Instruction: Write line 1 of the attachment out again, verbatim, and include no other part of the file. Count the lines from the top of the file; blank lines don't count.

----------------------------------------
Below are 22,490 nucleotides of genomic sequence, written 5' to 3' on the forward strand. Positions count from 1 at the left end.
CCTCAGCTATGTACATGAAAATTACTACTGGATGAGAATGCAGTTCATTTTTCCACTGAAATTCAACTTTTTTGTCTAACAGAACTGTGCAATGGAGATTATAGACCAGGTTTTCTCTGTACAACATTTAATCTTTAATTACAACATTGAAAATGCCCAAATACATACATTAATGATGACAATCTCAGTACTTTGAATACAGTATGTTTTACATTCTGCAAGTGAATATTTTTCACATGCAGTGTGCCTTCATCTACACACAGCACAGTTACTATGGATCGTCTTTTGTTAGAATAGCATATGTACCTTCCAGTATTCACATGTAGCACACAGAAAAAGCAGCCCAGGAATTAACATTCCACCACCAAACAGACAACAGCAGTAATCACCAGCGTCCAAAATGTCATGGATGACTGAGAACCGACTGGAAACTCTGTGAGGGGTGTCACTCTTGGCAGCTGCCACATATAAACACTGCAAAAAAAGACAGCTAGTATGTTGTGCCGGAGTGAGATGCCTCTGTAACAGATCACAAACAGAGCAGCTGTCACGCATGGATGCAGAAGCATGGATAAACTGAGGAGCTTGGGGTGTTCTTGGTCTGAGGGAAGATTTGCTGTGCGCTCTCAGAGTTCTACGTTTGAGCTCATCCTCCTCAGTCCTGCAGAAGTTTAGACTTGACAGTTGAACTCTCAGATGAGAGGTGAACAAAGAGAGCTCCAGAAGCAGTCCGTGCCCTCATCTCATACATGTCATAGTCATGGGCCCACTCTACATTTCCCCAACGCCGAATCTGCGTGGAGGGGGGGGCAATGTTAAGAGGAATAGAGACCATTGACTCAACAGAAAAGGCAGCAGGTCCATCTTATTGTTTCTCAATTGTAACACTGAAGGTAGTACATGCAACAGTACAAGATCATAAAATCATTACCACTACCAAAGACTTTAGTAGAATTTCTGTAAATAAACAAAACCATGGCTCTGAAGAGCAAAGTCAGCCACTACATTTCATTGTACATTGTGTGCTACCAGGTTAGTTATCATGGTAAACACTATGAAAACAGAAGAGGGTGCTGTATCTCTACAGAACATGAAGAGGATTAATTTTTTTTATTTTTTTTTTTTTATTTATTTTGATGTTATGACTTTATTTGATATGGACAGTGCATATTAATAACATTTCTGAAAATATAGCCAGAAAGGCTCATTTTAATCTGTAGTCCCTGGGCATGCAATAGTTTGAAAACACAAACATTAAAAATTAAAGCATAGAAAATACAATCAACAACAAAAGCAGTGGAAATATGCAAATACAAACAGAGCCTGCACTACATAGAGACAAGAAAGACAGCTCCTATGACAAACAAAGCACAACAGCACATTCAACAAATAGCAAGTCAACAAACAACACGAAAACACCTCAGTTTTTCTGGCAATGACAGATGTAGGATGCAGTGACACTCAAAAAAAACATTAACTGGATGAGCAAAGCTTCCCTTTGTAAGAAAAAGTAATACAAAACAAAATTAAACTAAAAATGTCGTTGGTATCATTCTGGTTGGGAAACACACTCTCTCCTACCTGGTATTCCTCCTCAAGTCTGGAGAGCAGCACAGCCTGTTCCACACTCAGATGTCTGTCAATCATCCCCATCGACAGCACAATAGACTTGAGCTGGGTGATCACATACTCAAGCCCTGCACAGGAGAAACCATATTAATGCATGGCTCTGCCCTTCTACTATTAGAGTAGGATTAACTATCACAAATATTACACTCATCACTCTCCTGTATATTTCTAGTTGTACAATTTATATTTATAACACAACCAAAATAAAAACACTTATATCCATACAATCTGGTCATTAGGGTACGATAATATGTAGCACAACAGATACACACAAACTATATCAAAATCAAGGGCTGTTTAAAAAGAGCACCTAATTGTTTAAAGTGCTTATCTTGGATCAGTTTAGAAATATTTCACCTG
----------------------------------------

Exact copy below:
Below are 22,490 nucleotides of genomic sequence, written 5' to 3' on the forward strand. Positions count from 1 at the left end.